Justice Bose also asked the additional solicitor-general about the effect of a ban brought into effect with respect to an organisation, on the membership of a person who has been a part of the now-proscribed organisation since before the prohibition. “Is it presumed that the membership of such a person continues, because in the eyes of law, the party no longer functions?” the judge queried. Normally, the ban order cannot be given retrospective effect even though there may be exceptions occasioned by factors such as peculiar circumstances, evidence, and criminal antecedents, the additional solicitor-general responded. He illustrated further, “Let us assume, a particular organisation is banned today. However, it is found that the party has propagated violence and other illegal activities. These would have to be taken into consideration.”
Organisations like the Communist Party of India (Maoist) operate through its formations and front organisations, Nataraj told the bench. “These organisations do not come into the limelight or project themselves in the public domain. They carry out their activities from underground by using code names. The investigative agencies also get to know of the true nature of these front organisations as more material is unearthed. This is the situation today.”
The ASG also said that the a document has been seized in the case which indicated that there was a conspiracy hatched by the accused in the Bhima Koregaon case to assassinate the Prime Minister.
He also sought to distinguish the judgment which granted bail to co-accused Anand Teltumbde on merits. From the material at least, the additional solicitor-general submitted, it appeared that apart from being a member of CPI(Maoist), there was nothing in Anand Teltumbde’s case that would attract any other provision of the UAPA. More importantly, while granting bail, a factor that weighed heavily with the court was the lack of criminal antecedent, he told the bench. Finally, the high court took into account the fact that he had been in custody for two and a half years for an offence, for which the maximum sentence was of five years. “But the length of incarceration has to be considered in reference to the other findings of the court, and the allegations against an accused. For example, the maximum sentence for mere membership was five years, and he had already spent two and a half years in custody,” Nataraj explained.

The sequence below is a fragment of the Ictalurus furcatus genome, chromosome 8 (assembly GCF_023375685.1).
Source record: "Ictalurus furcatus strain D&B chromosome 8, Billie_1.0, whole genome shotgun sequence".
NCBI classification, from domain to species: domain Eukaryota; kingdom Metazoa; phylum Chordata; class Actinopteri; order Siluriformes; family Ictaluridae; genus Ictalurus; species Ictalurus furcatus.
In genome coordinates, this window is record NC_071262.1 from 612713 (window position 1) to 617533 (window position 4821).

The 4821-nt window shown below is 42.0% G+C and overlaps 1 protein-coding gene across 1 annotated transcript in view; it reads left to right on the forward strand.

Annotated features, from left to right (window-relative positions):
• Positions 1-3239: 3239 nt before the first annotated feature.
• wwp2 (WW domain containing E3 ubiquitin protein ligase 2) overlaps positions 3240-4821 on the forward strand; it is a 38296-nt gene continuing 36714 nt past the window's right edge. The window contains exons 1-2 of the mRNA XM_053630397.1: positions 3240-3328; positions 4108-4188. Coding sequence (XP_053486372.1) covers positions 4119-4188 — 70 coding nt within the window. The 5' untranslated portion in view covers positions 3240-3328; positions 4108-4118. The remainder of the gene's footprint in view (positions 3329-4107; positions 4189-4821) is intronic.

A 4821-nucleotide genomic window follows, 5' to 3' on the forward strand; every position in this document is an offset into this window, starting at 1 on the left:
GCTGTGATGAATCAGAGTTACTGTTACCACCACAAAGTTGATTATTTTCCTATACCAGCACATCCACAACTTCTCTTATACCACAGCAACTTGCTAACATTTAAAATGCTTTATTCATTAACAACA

On the issue of criminal antecedents of Vernon, Justice Dhulia notably pointed out, “One case, he has been acquitted, while the other has served out his sentence.” The additional solicitor-general promptly countered, “In such cases under the UAPA, it is very difficult to sustain the convictions. What we need to look at is whether there was a prior case. Also, Vernon Gonsalves was convicted in the first case.”
The National Investigation Agency also shrugged off the responsibility for the delay in the trial of the Bhima Koregaon accused, saying that it could not be attributed to them. The undertrial prisoners have been in custody since August, 2018. Nataraj told the court that the matter had been posted for framing of charges. However, there were nine discharge applications delaying the process. “Let me clarify that there is no default from our side, as a prosecuting agency, resulting in the delay,” the law officer vehemently argued.
After hearing the submissions of senior advocates Rebecca John (for Gonsalves), R. Basant (for Ferreira), and the additional solicitor-general, the bench decided to adjourn the hearing till Friday, March 3.
1. Vernon v. State of Maharashtra | Special Leave Petition (Criminal) No. 5423 of 2022
2. Arun v. State of Maharashtra | Diary No. 24825 of 2022